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The Good Society
by Robert N. Bellah, Richard Madsen,
William M. Sullivan, Ann Swidler, and Stephen M. Tipton
Knopf, 333 pages, $25

The Good Society is a sequel to these authors’ celebrated book, Habits of the Heart. Habits was a cultural event—an “academic” book that became a best-seller. It did so, I think, because the book gave voice to the disease many feel about their lives in today’s world. Robert Bellah and his coauthors helped people see how their private hurts are often the result of publicly determined harms.

In Habits of the Heart the authors focused on individuals in order to exhibit what they regard as the corrosive individualism that is destroying our lives. The power of that book derived from interviews with people telling their stories and revealing their pains. The Good Society, in contrast, focuses on institutions and patterned ways of social life. Bellah et al. focus on government, education, and religion. This focus makes The Good Society a good deal less lively than Habits of the Heart precisely because institutions are not so readily narrated as are individual lives.

The authors’ argument remains much the same as in Habits of the Heart. Noting that we live through institutions, they suggest that the institutions through which we currently live are antithetical to our deepest moral commitments. They focus on particular individuals in government, education, and religion in an attempt to make their contentions concrete. The argument of The Good Society is that Americans are people determined by a Lockean political culture—that is, one which emphasizes individual freedom and pursuit of individual influence—yet we are determined by a most un-Lockean economy and government. We have the illusion we can control our fate through individual economic opportunity, but we are in fact controlled by the very institutions that allegedly made our “freedom” possible. The institutions through which we sought freedom have ironically become our fate.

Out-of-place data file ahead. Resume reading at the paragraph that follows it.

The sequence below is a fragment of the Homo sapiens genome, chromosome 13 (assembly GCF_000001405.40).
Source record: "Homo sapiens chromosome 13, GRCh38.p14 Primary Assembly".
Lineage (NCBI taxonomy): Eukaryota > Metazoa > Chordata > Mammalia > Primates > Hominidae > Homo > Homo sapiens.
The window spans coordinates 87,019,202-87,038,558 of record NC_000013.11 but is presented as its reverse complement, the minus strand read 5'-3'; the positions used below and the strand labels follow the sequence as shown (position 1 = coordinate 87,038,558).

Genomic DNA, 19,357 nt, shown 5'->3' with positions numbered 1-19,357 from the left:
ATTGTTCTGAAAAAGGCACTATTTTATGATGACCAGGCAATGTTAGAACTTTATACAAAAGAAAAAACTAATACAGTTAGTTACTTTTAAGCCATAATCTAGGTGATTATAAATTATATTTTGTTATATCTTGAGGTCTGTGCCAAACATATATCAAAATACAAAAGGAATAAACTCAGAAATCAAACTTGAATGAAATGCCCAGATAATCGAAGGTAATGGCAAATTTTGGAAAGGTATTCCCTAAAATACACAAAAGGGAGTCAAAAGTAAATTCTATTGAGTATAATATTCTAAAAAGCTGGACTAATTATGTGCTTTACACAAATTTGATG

Bellah and his colleagues contend that the Lockean ideal of the autonomous individual was originally embedded in a complex moral ecology that included the family and the church on the one hand, and on the other a vigorous public sphere in which economic initiative was expected to engender public spirit. In the eighteenth century this synthesis produced a society that still operated on a humanly intelligible scale. At that time we still had the possibility of creating a politics of cultivation, a politics that would engender community, but over time we have instead developed a politics of exploitation. We have developed, that is, a world in which individual accumulation, measured in monetary terms, became disengaged from other social goods and as a result has become an all-consuming passion. Accordingly, institutions had to be created to secure cooperation between people who shared nothing in common except the presumption that we ought to pursue our own interests.